Leading Irish wildlife photographer shortlisted for major award

Leading Irish wildlife photographer shortlisted for major award

One of Ireland’s leading wildlife photographers is celebrating after being shortlisted for a major international award.

Sheena Jolley, based in West Cork, was in Austria on Saturday for the Federation of European Professional Photographers awards which celebrates the world’s top photographers in a range of categories.

Leading Irish wildlife photographer shortlisted for major award

Ms Jolley was nominated in the wildlife category. She ran a gallery in Kinsale before relocating to the Mizen peninsula to run a gallery from her home, the Old Mill on Schull Harbour.

Interested in natural history from her childhood in Wicklow, Ms Jolley studied photography full time at North Oxfordshire College of Art between 1999 and 2001 and found she could combine her creative talents with her love of nature.

One of her passions is capturing images of Ireland’s indigenous wildlife, specialising in the dynamics of animal behaviour.

“When photographing wildlife I focus on freezing the briefest of moments,” she said. “I like to capture motion, the momentary eye contact with an animal or bird, the light in an eye, the transient light at dawn and dusk, and moments that are too fast to be easily seen by the naked eye.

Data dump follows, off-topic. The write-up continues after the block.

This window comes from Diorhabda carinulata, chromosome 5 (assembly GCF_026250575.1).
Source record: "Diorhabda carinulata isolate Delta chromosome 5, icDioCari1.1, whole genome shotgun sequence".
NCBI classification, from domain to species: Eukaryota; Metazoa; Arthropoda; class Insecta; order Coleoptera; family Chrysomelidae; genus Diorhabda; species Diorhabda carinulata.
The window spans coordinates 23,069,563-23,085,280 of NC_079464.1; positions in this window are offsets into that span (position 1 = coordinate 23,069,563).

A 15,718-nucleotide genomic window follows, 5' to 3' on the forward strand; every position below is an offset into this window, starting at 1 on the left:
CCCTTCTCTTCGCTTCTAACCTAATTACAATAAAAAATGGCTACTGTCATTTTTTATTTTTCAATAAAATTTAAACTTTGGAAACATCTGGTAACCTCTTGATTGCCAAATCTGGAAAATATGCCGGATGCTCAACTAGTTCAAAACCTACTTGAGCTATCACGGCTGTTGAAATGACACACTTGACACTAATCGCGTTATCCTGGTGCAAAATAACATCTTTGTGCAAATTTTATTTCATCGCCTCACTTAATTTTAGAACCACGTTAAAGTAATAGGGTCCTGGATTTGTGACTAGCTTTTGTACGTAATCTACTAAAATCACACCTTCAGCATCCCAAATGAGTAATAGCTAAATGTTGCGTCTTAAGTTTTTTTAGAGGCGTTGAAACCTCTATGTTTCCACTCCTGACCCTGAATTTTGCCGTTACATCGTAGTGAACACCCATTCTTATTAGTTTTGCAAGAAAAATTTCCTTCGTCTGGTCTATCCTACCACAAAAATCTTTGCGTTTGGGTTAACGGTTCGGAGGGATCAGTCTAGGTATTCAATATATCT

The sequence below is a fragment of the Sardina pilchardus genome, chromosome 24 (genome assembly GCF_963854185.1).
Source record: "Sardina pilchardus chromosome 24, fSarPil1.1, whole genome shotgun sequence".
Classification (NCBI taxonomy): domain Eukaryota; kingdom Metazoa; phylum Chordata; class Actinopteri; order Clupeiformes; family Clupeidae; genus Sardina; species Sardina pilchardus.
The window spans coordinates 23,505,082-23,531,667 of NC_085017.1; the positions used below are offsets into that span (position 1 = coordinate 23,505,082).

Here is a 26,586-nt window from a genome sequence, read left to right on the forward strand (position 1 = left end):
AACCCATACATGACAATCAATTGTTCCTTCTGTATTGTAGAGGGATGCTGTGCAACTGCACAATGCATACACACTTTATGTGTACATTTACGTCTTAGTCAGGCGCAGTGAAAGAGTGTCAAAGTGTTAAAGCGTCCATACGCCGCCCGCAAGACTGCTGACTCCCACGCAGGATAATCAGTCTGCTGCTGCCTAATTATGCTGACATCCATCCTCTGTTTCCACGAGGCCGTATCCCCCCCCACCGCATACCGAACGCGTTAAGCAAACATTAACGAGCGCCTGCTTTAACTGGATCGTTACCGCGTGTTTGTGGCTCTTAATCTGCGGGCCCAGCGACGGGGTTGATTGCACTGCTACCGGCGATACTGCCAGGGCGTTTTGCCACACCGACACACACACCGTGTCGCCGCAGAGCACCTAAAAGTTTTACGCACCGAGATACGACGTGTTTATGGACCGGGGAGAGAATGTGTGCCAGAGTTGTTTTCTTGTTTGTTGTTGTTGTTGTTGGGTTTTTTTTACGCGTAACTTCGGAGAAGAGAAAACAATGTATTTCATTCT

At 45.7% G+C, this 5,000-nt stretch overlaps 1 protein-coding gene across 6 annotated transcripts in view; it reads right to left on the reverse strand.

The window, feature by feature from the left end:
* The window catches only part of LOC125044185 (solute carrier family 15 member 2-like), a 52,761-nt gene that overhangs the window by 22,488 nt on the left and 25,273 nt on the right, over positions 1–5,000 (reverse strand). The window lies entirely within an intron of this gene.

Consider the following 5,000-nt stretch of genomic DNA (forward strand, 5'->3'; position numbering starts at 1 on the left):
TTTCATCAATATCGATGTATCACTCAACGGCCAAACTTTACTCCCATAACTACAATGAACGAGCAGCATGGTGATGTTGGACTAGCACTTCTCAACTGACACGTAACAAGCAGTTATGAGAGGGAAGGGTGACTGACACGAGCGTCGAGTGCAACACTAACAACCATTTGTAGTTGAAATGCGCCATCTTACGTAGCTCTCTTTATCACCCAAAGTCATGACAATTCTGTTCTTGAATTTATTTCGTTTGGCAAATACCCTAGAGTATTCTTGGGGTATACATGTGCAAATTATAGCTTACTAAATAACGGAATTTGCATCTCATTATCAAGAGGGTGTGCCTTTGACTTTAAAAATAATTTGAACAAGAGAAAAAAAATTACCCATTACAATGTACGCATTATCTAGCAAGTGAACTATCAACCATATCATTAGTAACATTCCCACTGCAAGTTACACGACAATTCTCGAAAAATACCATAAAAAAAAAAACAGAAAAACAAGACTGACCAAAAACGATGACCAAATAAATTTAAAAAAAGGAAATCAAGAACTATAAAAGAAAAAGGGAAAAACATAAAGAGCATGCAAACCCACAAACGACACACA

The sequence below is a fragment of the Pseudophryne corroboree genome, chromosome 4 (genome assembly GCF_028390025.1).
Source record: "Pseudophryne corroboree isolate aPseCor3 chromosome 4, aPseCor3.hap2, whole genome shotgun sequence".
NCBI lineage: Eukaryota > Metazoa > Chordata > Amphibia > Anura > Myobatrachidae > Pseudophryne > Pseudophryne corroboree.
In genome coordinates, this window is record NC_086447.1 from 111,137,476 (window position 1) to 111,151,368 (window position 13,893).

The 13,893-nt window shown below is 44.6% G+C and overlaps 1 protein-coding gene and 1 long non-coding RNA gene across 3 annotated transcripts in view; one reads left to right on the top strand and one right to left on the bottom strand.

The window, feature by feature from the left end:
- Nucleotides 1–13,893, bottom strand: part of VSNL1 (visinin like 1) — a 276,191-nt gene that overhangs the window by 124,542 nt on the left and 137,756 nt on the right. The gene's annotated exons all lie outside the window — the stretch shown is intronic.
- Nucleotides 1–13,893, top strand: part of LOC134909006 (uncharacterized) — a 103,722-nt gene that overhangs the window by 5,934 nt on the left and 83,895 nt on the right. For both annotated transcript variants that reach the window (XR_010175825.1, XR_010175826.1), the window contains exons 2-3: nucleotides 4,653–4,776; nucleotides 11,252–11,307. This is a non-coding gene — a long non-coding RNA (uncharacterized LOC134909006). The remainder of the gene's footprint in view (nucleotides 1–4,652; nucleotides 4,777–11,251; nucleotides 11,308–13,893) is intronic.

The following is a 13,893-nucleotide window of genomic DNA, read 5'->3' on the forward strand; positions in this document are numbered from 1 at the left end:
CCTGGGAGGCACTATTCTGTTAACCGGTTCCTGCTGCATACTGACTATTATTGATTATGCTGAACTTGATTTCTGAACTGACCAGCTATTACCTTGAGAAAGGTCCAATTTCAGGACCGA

“The more I photograph and observe wildlife the more I am convinced both birds and animals have emotions and feelings similar to our own. I strive to capture these moments by taking people closer to see better the detail, colour and spirit of a wild creature.

“All these aspects help to illustrate the beauty and might of nature and provide a lasting impression that I hope enthuses and excites the onlooker.”

Ms Jolley won the IPPA Best Wildlife Portfolio in 2013 and she was a finalist in the BBC Wildlife Photographer of the Year Competition in 2009 and 2015.

She has had many solo exhibitions of her work but now concentrates on exhibiting in her own gallery at Coosheen, Schull as well as through her website. Her work has also been published in the

Irish Examiner


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